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College Quarterly
Fall 1995 - Volume 3 Number 1
Book Title
Neil Postman
New York: Alfred A. Knopf, 1995
Reviewed by Howard A. Doughty

Neil Postman's new title is deliberately ambiguous. He argues for the genuine purpose or “end” of education. He also warns of reformers whose “hyperactive fantasies” regard traditional education as obsolete. For them, the functions of schooling are served by 21st century technology and thus education ends.

In The End of Education Postman reveals the false premises of technology-mediated learning. He discloses the secular religion of futurism and the trinity it adores. Its gods are “Economic Utility, Consumership and Technology”; they would replace civility, inquiry and imagination.

The new godhead has problems. The litany of the information age is rootless. Cliche builds upon slogan and slogan evokes buzzword until the 21st century “cheerleaders” are consumed in their own hyperbabble. “In this vision,” says Postman dryly, “there is a confident and typical sense of unreality,” for schools now teach less and the economy wants less teaching. “Since 1980,” he reminds us, “the largest increase in jobs has been for those with relatively low skills - for example, waiters, porters, salespeople, taxi drivers.”

Hallucinations (staring out Windows©?) can be important. Taken seriously, their distortions threaten locally and globally. Says Postman: what the technophiles are “talking about is not a new technology but a new species of child.” With spellcheck, a calculator and Internet access, this novel humanoid may be illiterate, innumerate and uncivil, but it will be empowered to spend relentlessly what revenue it derives from the new cottage industries.

The prospect does not appeal to Neil Postman: “For all its widespread popularity, the God of Economic Utility is impotent to create satisfactory reasons for schooling.” With deskilling and automation only the elite will enjoy full high-tech employment; the rest will crave even under employment for which excellence in education ensures only overqualification.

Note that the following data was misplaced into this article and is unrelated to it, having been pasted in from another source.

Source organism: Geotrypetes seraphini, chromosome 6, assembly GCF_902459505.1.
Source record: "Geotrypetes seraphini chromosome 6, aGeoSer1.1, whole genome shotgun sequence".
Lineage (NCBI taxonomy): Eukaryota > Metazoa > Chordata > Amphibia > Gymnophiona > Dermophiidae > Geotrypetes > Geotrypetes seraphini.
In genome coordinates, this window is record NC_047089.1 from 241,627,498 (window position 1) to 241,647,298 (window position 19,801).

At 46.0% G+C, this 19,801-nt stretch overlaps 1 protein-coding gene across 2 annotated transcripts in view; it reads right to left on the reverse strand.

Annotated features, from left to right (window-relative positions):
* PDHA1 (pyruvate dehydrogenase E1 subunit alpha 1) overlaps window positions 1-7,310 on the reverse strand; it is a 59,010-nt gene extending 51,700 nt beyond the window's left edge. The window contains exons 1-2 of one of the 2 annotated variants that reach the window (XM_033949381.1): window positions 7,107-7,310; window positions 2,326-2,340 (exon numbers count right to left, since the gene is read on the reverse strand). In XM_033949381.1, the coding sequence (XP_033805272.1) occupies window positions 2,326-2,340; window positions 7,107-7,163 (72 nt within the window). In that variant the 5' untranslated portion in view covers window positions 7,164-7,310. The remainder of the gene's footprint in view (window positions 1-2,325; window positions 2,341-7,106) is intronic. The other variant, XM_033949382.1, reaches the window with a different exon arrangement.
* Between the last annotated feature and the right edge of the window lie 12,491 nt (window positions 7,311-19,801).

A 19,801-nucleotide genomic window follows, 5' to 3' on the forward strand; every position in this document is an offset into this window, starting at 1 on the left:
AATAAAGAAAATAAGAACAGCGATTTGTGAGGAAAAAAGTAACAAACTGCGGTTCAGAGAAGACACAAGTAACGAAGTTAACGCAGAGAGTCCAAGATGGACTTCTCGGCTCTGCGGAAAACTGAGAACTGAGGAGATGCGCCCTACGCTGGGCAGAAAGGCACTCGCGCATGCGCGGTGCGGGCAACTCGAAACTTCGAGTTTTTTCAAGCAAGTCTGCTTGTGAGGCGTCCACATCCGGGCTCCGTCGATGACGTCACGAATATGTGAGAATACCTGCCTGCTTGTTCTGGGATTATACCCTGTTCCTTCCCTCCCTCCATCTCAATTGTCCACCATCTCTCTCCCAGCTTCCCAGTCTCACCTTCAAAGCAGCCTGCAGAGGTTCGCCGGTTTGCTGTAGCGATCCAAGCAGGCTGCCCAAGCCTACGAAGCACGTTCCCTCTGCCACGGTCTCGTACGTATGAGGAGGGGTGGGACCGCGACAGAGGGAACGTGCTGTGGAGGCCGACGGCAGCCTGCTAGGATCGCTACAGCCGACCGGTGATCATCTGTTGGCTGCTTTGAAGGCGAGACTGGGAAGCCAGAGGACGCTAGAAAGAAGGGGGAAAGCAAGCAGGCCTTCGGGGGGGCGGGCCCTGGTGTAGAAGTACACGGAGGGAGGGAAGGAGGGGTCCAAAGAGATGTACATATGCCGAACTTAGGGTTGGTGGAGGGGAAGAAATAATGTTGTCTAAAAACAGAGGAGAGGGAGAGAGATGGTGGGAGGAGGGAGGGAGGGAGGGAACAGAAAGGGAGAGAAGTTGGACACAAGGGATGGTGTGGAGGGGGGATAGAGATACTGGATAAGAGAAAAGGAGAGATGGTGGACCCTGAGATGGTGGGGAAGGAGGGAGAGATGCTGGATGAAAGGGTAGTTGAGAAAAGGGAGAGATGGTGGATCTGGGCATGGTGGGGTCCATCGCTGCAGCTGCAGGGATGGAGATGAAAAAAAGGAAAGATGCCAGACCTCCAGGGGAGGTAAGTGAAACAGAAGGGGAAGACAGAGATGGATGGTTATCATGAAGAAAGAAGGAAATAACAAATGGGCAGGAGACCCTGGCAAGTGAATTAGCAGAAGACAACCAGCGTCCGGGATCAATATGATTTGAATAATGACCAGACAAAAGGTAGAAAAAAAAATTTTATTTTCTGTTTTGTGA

Depressing as such prospects are, even sadder is our surrender to the “vision” and the “forthright determinism about the imagined world described in it.” Echoing George Grant, Postman recites: “The technology is here or will be; we must use it because it is there; we will become the kind of people the technology requires us to be; and, whether we like it or not, we will remake our institutions to accommodate the technology.” So think educators who care nothing for education, who speak of customers and products and markets as though schools were run for profit.

Is this our fate? We cannot know; all prophets are false. But we can accept Postman's first principle (he has 10): “All technological change is a Faustian bargain.” To make the best of our deal with Mephistopheles, we must be attentive. Our students must have technology education. For Postman, “technology education is not a technical subject. It is a branch of the humanities” which probes the relationship between technology and society. It implies no negative attitude toward technology, but it does imply criticism: “To be ‘against technology’”, he explains, “makes no more sense than to be ‘against food.’ We can't live without either.”

Technology education builds on Postman's fifth principle: “Technological change is not additive; it is ecological. A new technology does not merely add something; it changes everything.” In college, we had better learn (and teach) this lesson quickly. Our technology education could do worse than begin with Faust and Mephistopheles. Goethe anyone?


Howard A. Doughty is Editor of The College Quarterly.

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